Beyond these adventures, Ruby and Den embark on an even riskier journey, and, as Ruby explains after first meeting Den, “On that particular day in February, my writing was filled with wildly optimistic dribble that failed to portend the untamed tornado that my life would soon become.” There is dark foreshadowing throughout, so it is not a spoiler for me to tell you there is no happily-ever-after ending.

Yet, in the meantime, the two fall in love and live with every ounce of their beings, refusing to settle into the societally accepted status quo.

I would have liked an author’s note about what research Thomas did and what parts of the book are based on reality or even rumor. I’ve been intrigued by the so-called mole people ever since I first heard the phrase when I moved to NYC ten years ago.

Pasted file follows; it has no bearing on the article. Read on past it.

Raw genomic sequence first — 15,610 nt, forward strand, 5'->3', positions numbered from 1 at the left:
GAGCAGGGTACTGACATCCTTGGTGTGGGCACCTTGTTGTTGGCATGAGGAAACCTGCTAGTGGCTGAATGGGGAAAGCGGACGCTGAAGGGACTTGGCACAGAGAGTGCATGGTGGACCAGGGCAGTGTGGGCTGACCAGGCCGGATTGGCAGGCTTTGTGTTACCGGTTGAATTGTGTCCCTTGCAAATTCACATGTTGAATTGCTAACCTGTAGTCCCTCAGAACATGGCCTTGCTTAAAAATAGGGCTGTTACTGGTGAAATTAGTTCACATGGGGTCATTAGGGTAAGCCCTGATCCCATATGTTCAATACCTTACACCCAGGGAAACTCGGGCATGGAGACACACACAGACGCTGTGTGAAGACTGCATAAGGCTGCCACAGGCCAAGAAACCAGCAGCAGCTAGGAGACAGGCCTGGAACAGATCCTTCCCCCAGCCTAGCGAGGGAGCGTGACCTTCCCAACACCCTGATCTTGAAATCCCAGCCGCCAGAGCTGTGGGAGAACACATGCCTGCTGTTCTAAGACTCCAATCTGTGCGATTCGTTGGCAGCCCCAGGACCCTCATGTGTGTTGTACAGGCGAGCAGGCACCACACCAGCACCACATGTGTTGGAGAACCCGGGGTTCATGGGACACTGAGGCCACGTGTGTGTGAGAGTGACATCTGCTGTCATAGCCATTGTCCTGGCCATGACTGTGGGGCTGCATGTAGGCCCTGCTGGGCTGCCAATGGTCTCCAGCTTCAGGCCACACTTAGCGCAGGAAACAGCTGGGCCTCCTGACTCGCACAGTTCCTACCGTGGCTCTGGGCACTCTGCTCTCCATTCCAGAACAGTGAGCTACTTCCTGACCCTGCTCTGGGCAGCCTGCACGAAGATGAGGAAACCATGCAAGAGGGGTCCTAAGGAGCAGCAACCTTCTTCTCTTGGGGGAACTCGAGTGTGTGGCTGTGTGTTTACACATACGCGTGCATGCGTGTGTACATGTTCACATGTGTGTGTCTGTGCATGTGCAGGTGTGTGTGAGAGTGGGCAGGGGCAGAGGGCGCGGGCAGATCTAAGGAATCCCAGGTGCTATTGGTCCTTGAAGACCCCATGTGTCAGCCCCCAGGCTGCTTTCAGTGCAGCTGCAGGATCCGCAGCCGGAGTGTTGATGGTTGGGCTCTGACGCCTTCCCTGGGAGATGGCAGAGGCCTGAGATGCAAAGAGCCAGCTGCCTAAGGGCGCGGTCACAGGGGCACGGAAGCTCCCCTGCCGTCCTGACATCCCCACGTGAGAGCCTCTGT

Although Ruby and Den could have been developed more fully and the plot often stretches believability, the author allows readers to escape from mundanity if they are willing to suspend disbelief to experience the somewhat far-fetched adventure she’s created for the protagonists. Thomas beautifully captures the tenuous exploration between two people from different worlds, who are both dissatisfied and seeking yet afraid to let down their walls for the other to bulldoze in.

Jasper reviews Shadow Swans

“Den’s azure eyes betrayed unfathomable tombs of fury and sadness.”
“They feared the rogue warrior they perceived to be growing inside me.”
“Anxious to coddle her kinetic sweetness, I submitted to the secrecy…”
“We were all, by now, wet like kittens tossed in the ocean.”